Oct 23, 2009

Instrumenting NetBeans with Cobertura for Fun and Profit

Using Cobertura within a NetBeans project is not that difficult, but there are a few subtleties that I often miss. This setup will use Cobertura if the library is part of the test classpath; otherwise, it will silently skip the instrumentation step. For shared development environments, developers that do not wish to instrument will have to create an empty Cobertura library to avoid the dreaded “Missing Reference” problem.

The majority of the heavy lifting is done within build.xml. After NetBeans has set up Ant with its own macros, check to see if the Cobertura library is installed, then load the Cobertura Ant tasks:

<!-- If the Cobertura library has been added to the classpath and it is the right library, set the flag -->
<target name="-check-cobertura-availability" if="libs.Cobertura.classpath">
<available property="cobertura.available"

<!-- Load in the Cobertura tasks and set runtime properties to reasonable values -->
<target name="-load-cobertura-tasks" if="cobertura.available">
<taskdef classpath="${libs.Cobertura.classpath}" resource="tasks.properties"/>
<property name="test-sys-prop.net.sourceforge.cobertura.datafile" value="${build.dir}/test/cobertura.ser"/>
<property name="build.test.coverage.dir" value="${build.dir}/test/coverage"/>

<target name="-post-init" depends="-check-cobertura-availability,-load-cobertura-tasks"/>

The following step is annoying, but it helps insure that stale instrumented classes do not shadow fresh compiles:

<!-- Flush all previously instrumented code -->
<target name="-pre-compile">
<delete dir="${build.test.classes.dir}"/>
<target name="-pre-compile-single">
<delete dir="${build.test.classes.dir}"/>

This is the most important step. Since we are interested in instrumenting the application classes but do not want to ship instrumented code, we need to dump the instrumented class files somewhere else instead of using Cobertura’s default behavior to modify in situ. Since NetBeans complains if classpath directories are missing at start time (“Missing Reference”), it is best to dump them in a known location. The test build directory is a perfect candidate:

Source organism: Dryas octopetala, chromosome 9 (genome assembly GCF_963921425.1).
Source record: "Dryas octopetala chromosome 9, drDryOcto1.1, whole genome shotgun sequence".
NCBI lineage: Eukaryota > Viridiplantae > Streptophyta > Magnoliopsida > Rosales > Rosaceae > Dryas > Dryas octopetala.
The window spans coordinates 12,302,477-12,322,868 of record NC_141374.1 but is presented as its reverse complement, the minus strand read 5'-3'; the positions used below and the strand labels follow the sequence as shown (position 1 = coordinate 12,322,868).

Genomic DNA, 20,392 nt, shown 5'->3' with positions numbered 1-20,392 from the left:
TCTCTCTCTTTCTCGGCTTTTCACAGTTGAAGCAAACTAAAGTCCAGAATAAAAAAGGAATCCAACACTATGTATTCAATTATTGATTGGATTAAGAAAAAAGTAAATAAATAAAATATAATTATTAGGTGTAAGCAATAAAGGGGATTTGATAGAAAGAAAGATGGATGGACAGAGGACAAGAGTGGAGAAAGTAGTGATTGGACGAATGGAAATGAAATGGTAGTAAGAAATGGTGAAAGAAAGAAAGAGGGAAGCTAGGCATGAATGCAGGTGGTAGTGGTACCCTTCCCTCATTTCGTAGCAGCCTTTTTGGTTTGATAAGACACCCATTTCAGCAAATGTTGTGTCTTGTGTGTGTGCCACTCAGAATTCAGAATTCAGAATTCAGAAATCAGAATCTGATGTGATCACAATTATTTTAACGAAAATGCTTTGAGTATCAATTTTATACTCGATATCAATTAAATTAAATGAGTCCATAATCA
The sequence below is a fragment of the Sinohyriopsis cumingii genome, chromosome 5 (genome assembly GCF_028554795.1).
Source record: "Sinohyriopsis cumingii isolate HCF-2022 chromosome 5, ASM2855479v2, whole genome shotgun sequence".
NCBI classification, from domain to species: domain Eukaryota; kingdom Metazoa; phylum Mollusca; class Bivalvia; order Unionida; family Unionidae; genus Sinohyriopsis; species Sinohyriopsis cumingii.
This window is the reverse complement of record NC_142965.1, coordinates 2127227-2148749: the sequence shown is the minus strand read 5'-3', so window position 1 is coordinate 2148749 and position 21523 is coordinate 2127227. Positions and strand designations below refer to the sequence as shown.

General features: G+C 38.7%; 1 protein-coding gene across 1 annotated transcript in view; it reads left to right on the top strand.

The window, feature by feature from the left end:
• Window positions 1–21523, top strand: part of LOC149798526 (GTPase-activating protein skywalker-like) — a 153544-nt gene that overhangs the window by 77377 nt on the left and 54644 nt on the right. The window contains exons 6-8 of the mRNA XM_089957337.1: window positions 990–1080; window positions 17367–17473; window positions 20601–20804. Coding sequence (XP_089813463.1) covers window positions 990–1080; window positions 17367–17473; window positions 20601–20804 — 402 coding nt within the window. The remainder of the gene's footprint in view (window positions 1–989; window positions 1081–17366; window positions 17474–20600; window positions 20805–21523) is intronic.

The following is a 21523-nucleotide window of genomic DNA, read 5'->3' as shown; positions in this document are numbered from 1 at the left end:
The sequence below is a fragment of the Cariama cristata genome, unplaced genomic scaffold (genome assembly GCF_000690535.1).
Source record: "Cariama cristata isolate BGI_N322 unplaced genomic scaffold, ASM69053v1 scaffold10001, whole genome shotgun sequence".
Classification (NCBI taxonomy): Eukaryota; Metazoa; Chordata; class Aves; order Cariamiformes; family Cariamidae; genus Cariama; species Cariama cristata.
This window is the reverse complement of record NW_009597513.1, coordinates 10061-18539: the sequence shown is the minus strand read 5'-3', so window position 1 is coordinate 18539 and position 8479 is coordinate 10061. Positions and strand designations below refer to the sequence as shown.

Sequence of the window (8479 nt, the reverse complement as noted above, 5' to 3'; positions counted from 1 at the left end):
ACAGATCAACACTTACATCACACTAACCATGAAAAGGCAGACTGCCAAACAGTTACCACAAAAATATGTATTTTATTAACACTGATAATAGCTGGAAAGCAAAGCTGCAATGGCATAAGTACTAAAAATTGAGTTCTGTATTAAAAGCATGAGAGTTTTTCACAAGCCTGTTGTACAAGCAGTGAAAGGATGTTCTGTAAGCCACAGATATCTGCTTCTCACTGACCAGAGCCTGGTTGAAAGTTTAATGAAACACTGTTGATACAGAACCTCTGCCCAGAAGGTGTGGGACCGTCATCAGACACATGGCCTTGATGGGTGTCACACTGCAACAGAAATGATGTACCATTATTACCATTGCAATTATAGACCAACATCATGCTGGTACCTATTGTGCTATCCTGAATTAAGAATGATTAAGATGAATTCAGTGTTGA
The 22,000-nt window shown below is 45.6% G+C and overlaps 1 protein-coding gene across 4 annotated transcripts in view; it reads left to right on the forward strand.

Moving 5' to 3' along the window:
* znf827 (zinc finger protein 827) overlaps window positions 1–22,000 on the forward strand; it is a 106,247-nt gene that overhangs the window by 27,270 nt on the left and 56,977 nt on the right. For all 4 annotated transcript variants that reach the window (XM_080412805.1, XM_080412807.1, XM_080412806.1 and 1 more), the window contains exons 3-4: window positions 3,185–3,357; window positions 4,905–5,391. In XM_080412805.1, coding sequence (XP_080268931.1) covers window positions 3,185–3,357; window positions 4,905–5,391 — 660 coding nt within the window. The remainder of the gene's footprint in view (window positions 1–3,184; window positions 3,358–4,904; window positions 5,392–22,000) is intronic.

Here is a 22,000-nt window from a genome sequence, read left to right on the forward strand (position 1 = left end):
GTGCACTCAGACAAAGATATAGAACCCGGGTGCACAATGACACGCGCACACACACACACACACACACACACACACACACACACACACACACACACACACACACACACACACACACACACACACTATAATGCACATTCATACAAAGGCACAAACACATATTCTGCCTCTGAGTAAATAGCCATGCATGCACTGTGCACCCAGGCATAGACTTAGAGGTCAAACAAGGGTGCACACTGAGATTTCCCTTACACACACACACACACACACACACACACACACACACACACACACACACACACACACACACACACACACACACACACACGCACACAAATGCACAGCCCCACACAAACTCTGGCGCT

<!-- Instrument the application code -->
<target name="-pre-compile-test" if="cobertura.available">
<delete file="${test-sys-prop.net.sourceforge.cobertura.datafile}"/>
<cobertura-instrument todir="${build.test.classes.dir}"
    <fileset dir="${build.classes.dir}">
	<include name="**/*.class"/>
	<!-- any classes that will not be exercised ("too simple to test") should be listed here -->

There is still an issue here: by default, NetBeans searches the classpath used to build tests before it searches the test build directory. This means that the default behavior is that the test runner will load the non-instrumented application classes instead of the instrumented ones. Changing the search order for running tests in the project properties solves this problem, but will not affect developers running tests without instrumentation.

Finally, generate a human-readable report (and a test report as well):

<!-- Produce the coverage report -->
<target name="-cobertura-report" if="cobertura.available">
<cobertura-report srcdir="${src.dir}" destdir="${build.test.coverage.dir}"

<!-- Produce the coverage and JUnit test reports -->
<target name="-post-test-run" depends="-cobertura-report">
<junitreport todir="${build.test.results.dir}">
    <fileset dir="${build.test.results.dir}">
	<include name="**/TEST-*.xml"/>
    <report format="frames" todir="${build.test.results.dir}"/>

Happy happy joy joy: now test coverage reports will be generated for those that care, and silently skipped for those who don’t.